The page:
Picking the most iconic films of the 1990s involves some definition.

1. “Iconic” (as you’ll see) doesn’t necessarily mean “best,” but instead means movies which, for better or worse, were influential, notorious or in some way defined the decade in cinema.

2. If they have spawned catchphrases, numerous “SNL” sketches or are referenced in every other Bill Simmons sports column, that’s a plus.

So to it:

“The Sixth Sense” (1999), “The Crying Game” (1992) and “The Usual Suspects” (1995): Sure, a three-for-one is cheating, but these films triple-handedly introduced the phrase “SPOILER ALERT” into the parlance of our times by banking on the BIG REVEAL for their (well-deserved) success. Blurting out these films’ plot twists in the ’90s caused more bad blood than the East Coast/West Coast rap feud.

“The Big Lebowski” (1998) and “Office Space” (1999): Speaking of “the parlance of our times,” these two ramshackle comedies, both of which bombed pretty hard at the box office, went to home video and became two of the most beloved, rewatched, overquoted films in history. If nothing else, their belated but deserved cult-classic status proves that the movie-going public, like poor Donny, is often out of its element.

“The Shawshank Redemption” (1994): Speaking of great movies initially ignored, check out imdb.com, where this box office also-ran, depending on the day, duels with “The Godfather” for the best-rated movie of all time. It’s run from time to time on cable in a 24-hour loop, and no one complains. And it introduced the immutable fact that any movie would be improved if narrated by Morgan Freeman. (Need proof? Imagine Mr. Freeman’s voice sonorously intoning, “I remember the day the boys dug up the Encino Man“)

“Boyz n the Hood” (1991) and “Menace II Society” (1993), with “Do the Right Thing” (released June 1989) by special exception: Directors John Singleton, the Hughes Brothers and Spike Lee smashed right through Hollywood’s historical racial barriers at the start of the decade, writing, directing and independently producing groundbreaking films examining the contemporary African-American experience of young men that, frankly, threw white America into a tizzy. Endlessly debated, often scapegoated or misunderstood, these films did nothing less than open the country’s (and black filmmakers’) eyes to the possibilities for “black cinema.”

“Boogie Nights” (1997): Director Paul Thomas Anderson’s second movie (after the excellent “Hard Eight,” which no one saw) was a movie-goer’s banquet. With actors John C. Reilly, Don Cheadle, William H. Macy and Julianne Moore (all emerging as go-to stars), and unexpected triumphal performances by Burt Reynolds and Mark Wahlberg (when most still called him “Marky Mark”), this heartfelt portrait of the ’70s porn industry is as masterful, sure-handed and across-the-board entertaining as any film ever made.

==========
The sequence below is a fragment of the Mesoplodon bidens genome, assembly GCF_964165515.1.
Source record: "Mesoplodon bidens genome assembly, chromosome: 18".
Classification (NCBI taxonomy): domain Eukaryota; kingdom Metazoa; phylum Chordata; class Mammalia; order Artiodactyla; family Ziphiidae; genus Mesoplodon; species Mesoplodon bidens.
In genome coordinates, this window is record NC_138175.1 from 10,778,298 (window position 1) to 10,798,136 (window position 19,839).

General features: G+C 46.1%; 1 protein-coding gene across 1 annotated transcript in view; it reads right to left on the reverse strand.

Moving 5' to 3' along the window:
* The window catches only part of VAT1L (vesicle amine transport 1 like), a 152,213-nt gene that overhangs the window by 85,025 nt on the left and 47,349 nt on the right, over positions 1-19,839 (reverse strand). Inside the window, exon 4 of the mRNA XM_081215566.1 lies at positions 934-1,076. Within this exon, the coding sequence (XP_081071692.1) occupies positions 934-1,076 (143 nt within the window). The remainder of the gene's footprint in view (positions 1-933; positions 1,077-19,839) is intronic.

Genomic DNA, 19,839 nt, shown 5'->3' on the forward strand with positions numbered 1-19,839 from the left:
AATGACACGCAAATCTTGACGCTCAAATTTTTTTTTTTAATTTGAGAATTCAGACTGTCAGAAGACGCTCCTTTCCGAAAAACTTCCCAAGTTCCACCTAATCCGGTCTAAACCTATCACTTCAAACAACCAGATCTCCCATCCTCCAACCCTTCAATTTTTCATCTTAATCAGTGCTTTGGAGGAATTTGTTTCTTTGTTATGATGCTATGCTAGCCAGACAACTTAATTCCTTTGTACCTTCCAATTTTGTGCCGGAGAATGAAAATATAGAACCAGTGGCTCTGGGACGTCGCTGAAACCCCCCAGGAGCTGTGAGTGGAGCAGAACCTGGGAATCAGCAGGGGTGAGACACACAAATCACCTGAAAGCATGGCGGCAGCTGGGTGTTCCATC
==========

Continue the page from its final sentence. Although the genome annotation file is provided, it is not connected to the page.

“Star Wars: Episode I — The Phantom Menace” (1999): The most-anticipated and, therefore, most disappointing film of the decade, “The Phantom Menace” (and George Lucas) single-handedly despoiled the childhood memories of an entire generation. Neat trick, George

“Toy Story” (1995): While “A Bug’s Life” was good, it was this, Pixar’s second movie that showed just how lazy the Disney animation machine had become, that raised the bar in every conceivable way and changed “children’s movies” forever, and for the better.

“The Blair Witch Project” (1999): The greatest low-budget success story in history, a pioneer in using the Internet to market a film and a ubiquitous cultural phenomenon. On a side note, you could have offered me $10,000 to walk home through the woods after seeing this film, and I wouldn’t have done it.

“Clerks” (1994): Kevin Smith’s “guy from Jersey working out some stuff while making rude jokes” routine has tired a bit, so some might forget just how much of a story “Clerks” was. The now-legendary “max out your credit cards” financing story, the Cinderella story pick-up by Miramax, the battle against an initial NC-17 rating (which served to expose the MPAA’s hypocrisy to wider scrutiny), all taking place when the outlets for independent film were virtually nonexistent — “Clerks” defined the modern indie-film movement. And it’s still damned funny.

“Pulp Fiction” (1994): The most iconic, and best, movie of the ’90s is an exhilarating love letter to the flickering, incomparable joys of going to the movies. Combining rapid-fire dialogue, shocking (and masterfully directed) action and violence, and a prankish and referential interweaving storyline, Quentin Tarantino’s second film announced the emergence of a brand new director archetype — the film geek auteur. “Pulp Fiction” spawned innumerable, and inferior, imitations, was robbed (at cliche-point) on Oscar night by the laughable “Forrest Gump,” and was (and remains) simply one of the most thrilling movie experiences of all time. Sounds pretty iconic to me.

Dennis Perkins is a freelance writer who lives in Portland.